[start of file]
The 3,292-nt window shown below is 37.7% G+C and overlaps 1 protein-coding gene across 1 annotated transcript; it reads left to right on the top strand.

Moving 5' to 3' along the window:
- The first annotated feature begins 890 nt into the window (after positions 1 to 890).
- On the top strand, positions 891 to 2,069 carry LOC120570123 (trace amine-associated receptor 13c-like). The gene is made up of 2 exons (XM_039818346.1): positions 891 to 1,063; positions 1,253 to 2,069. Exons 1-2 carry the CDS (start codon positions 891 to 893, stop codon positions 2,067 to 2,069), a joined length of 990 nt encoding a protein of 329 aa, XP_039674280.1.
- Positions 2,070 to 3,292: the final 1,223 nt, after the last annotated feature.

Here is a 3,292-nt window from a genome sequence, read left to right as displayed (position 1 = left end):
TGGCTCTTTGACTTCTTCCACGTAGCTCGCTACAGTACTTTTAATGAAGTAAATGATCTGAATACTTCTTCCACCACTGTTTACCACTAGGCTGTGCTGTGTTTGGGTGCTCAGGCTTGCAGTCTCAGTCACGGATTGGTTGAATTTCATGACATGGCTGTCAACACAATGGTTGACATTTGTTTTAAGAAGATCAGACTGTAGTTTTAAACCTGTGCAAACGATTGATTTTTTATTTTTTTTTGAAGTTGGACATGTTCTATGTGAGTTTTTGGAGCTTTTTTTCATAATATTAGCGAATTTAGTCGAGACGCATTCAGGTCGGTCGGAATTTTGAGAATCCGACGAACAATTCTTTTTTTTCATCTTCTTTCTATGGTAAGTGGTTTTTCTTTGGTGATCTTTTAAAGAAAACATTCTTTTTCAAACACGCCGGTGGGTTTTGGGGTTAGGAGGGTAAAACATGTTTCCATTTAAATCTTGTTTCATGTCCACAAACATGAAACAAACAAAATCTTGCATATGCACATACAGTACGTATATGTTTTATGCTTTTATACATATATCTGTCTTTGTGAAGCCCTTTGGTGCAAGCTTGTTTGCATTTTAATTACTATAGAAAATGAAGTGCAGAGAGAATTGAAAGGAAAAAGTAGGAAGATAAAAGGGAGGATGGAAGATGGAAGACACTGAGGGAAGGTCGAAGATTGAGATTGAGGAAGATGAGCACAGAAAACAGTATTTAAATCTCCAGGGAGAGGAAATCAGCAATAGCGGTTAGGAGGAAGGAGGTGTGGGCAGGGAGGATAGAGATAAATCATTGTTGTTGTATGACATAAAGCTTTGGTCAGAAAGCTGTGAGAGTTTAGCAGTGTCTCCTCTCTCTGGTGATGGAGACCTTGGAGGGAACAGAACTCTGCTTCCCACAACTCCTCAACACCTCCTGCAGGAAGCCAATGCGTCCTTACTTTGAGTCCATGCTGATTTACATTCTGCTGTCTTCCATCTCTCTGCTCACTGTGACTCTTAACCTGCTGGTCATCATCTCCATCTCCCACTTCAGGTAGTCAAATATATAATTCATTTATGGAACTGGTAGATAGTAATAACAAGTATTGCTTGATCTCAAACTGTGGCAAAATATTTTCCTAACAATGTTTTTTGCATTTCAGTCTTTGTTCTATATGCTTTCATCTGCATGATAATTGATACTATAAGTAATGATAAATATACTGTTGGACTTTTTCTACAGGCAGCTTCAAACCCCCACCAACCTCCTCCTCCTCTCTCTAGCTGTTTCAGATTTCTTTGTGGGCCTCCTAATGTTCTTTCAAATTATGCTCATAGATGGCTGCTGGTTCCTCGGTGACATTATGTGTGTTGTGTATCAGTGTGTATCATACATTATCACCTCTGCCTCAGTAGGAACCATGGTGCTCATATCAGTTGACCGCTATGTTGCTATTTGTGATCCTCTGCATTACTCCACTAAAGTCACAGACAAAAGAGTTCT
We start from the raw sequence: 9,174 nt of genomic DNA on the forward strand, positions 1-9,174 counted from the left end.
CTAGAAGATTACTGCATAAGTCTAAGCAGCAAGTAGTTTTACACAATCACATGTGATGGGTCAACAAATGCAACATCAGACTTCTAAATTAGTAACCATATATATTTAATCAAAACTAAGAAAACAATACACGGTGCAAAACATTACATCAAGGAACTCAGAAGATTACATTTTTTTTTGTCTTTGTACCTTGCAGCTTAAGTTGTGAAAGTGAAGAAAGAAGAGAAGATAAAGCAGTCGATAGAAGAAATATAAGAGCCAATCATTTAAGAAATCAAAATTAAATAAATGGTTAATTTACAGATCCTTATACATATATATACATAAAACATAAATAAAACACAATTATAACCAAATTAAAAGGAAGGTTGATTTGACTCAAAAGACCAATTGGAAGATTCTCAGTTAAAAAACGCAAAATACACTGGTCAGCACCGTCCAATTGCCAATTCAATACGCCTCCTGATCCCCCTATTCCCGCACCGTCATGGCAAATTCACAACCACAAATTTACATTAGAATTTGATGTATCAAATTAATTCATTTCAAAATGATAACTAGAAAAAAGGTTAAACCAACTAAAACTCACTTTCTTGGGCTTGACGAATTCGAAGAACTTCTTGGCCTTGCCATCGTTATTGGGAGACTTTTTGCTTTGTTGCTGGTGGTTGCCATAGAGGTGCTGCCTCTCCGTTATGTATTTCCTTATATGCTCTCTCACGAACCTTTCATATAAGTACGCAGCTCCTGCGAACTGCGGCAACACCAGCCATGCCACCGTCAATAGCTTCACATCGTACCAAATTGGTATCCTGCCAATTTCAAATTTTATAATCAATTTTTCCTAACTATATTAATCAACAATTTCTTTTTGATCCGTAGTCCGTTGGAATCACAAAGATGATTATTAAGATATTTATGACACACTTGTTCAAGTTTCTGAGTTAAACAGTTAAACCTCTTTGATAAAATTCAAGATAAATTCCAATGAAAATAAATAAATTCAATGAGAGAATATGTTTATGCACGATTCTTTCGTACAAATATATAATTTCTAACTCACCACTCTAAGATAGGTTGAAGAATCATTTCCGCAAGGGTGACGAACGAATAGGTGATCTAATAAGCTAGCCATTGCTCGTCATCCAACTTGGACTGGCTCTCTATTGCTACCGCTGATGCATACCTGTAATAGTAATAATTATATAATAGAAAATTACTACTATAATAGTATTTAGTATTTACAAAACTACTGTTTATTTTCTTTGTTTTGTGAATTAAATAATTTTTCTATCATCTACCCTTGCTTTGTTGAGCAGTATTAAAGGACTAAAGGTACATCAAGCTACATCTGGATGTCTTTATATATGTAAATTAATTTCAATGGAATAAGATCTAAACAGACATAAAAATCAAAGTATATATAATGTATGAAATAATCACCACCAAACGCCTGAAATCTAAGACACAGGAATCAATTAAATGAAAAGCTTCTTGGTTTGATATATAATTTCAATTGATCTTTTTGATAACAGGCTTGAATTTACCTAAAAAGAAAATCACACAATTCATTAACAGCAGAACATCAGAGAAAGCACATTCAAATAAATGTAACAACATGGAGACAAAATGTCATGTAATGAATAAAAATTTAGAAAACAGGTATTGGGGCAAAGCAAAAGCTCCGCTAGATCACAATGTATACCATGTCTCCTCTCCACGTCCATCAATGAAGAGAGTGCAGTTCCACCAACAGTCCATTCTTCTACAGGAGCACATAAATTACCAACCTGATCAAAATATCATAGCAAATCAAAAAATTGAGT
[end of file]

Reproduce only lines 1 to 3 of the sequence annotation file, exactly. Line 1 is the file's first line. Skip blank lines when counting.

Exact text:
The 3,292-nt window shown below is 37.7% G+C and overlaps 1 protein-coding gene across 1 annotated transcript; it reads left to right on the top strand.

Moving 5' to 3' along the window:
- The first annotated feature begins 890 nt into the window (after positions 1 to 890).